Our heroes and heroines

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‘Human beings have neither kindness, nor faith, nor charity, beyond what serves to increase the pleasure of the moment.’ – Mrs. Dalloway (Virginia Woolf)

A very bold, unconventional, beautiful, talented, and of course brainy career-minded girl meets a typical Indian man of pedigree and strong career distinguished by his six-pack, macho, handsome looks… ooh grey eyes. He’s married to a gorgeous woman from an equally powerful background, and has two young kids with her.

Hrithik, your world had to explode. Kangana, you should have known better. Sussanne, kudos to you!

You know why I loved having this conversation recently with friend of mine? – besides the fact that everyone is tired of discussing Kanhaiya Kumar and Anupam Kher. Because we both find ourselves on similarly feminist wavelengths.

Once in a while, you’ve gotta let your hair down. ‘Coz, look even Shobha De has put in her two-bit on this affair, saying Let’s hear it for Kangana. Interestingly, the affair itself didn’t make such waves as has its fallout.

I’ve still gotta hand it to Shobha De, who has rightly spotted the ‘heroism’ in Kangana, with the step she took after Hrithik sent her a legal notice. Kangana has put her career at stake. She’s an outsider. But more importantly, she’s outspoken. The domino effect on her career will be telling. And this is after she had supposedly hit her highest high with her performance in ‘Queen’. Kangana a risk-taker? Check! Oh yes. Track record? Check.

‘Coz… Hrithik. Check again.

Can you believe the girl who filled reams of newsprint with her interviews about how she couldn’t do conventional roles requiring her to run around trees was actually a real-life Cinderella, being chased by this married guy – however hot – who’s ‘no-no’ actually transformed into a ‘yes-yes’ in due course of time? It’s not like she was being offered an extra golgappa, was she?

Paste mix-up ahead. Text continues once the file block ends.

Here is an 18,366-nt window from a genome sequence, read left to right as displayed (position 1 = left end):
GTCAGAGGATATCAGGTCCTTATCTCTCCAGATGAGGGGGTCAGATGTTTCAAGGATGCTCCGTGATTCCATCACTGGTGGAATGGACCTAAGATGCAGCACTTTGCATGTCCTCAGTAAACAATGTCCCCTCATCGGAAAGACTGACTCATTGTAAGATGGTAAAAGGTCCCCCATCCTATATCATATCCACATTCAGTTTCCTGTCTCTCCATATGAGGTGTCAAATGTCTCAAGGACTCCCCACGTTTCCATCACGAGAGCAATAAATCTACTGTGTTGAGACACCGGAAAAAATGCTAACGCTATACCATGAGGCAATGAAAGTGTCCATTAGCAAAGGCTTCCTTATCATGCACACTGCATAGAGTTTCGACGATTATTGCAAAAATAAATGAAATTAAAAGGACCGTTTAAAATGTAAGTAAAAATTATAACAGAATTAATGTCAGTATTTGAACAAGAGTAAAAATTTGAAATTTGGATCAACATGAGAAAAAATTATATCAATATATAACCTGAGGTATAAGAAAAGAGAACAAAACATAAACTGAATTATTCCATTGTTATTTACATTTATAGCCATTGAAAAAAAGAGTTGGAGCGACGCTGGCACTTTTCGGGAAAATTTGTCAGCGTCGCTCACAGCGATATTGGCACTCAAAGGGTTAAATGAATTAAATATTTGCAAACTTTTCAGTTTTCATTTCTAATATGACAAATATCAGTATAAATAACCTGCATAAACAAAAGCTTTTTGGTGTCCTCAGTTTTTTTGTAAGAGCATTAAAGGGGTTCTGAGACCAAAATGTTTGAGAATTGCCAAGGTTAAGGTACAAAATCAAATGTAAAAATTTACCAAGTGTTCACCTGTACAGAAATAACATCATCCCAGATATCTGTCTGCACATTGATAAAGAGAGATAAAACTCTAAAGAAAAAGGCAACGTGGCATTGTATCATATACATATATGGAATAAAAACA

Totally creepy, especially given the mud-slinging during Hrithik’s Barbara Mori affair while they were shooting for the film Kites.

I’d love to read out aloud the Virginia Woolf quote I’ve started my post with. Loudly. And slowly. Letting it sink in.

Moving on, Hrithik. Dude, you’ve come out looking like the typical Indian male – no hero goals from you! Just got no game. Indian men have never learnt to give, having learnt only to take. Adulation, praise, power, property, pleasure, happiness. They earn money and they brag. They ‘score’ and they brag. They cook once in a blue moon for their partner and they brag. They change a diaper and they brag. Bragging rights is all they’re after. This megalomania is culturally transmitted. But this is water under the bridge, sister!

I wanna say kudos to Sussanne. Got her own business going, got her own place, got two beautiful boys, her own friends, her life. Walked out in a glamorous haze, looking like a million bucks. Free. Any woman in her position ought to know that if it weren’t Kangana or Barbara Mori it would have been someone else. Isn’t it ironic then, that it’s ‘strong’, ‘feminist’ girls like Kangana who get caught in the net?

I see Sussanne as the real heroine in here. And I believe we’re banking on the wrong heroes and heroines. Sussanne, take a bow!

I remember a conversation – long, long back – with a sculptor with whom I’ve lost touch, on feminism. He was telling me the story of his old house-help who was still going on working, happily too, despite her advanced age. She hails from the Adivasi community back in North Gujarat, and years back, her husband had brought in another woman to live with him into the same house. She decided to look for work (or was she already working in homes, I don’t clearly remember now) and has since never stopped. When asked about what would have to be perceived as a humiliating situation back home, she replied matter-of-factly: I’m actually free now. With the second one coming in, I’m free of all expectations – of ‘satisfying him’, of bearing his children, of looking after the home; I can work, come and go as I please, make my own money. What more could I have asked for. Listening to her story became a defining moment in my life.

This woman doesn’t know the term ‘feminism’. But she knows freedom.

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